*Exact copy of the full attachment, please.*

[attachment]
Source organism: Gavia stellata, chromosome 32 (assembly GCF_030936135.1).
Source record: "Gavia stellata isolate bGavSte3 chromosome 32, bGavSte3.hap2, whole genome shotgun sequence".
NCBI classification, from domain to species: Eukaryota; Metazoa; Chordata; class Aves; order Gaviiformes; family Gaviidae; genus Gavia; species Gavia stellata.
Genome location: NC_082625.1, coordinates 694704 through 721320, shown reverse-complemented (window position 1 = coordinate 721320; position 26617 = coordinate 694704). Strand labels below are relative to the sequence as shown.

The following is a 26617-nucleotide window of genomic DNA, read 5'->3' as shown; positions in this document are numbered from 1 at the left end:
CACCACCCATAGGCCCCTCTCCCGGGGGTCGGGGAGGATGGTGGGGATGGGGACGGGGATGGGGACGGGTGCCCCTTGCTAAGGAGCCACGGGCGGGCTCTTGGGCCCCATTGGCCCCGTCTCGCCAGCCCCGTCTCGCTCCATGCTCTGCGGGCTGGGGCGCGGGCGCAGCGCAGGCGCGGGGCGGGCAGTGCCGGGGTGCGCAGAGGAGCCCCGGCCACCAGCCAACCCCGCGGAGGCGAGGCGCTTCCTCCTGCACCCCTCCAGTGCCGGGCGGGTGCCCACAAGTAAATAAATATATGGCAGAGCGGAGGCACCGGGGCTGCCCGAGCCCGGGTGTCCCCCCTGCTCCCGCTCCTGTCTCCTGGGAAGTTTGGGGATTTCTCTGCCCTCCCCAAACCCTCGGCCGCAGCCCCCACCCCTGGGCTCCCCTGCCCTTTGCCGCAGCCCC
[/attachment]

Source organism: Gavia stellata, chromosome 32 (assembly GCF_030936135.1).
Source record: "Gavia stellata isolate bGavSte3 chromosome 32, bGavSte3.hap2, whole genome shotgun sequence".
NCBI classification, from domain to species: Eukaryota; Metazoa; Chordata; class Aves; order Gaviiformes; family Gaviidae; genus Gavia; species Gavia stellata.
Genome location: NC_082625.1, coordinates 694704 through 721320, shown reverse-complemented (window position 1 = coordinate 721320; position 26617 = coordinate 694704). Strand labels below are relative to the sequence as shown.

The following is a 26617-nucleotide window of genomic DNA, read 5'->3' as shown; positions in this document are numbered from 1 at the left end:
CACCACCCATAGGCCCCTCTCCCGGGGGTCGGGGAGGATGGTGGGGATGGGGACGGGGATGGGGACGGGTGCCCCTTGCTAAGGAGCCACGGGCGGGCTCTTGGGCCCCATTGGCCCCGTCTCGCCAGCCCCGTCTCGCTCCATGCTCTGCGGGCTGGGGCGCGGGCGCAGCGCAGGCGCGGGGCGGGCAGTGCCGGGGTGCGCAGAGGAGCCCCGGCCACCAGCCAACCCCGCGGAGGCGAGGCGCTTCCTCCTGCACCCCTCCAGTGCCGGGCGGGTGCCCACAAGTAAATAAATATATGGCAGAGCGGAGGCACCGGGGCTGCCCGAGCCCGGGTGTCCCCCCTGCTCCCGCTCCTGTCTCCTGGGAAGTTTGGGGATTTCTCTGCCCTCCCCAAACCCTCGGCCGCAGCCCCCACCCCTGGGCTCCCCTGCCCTTTGCCGCAGCCCC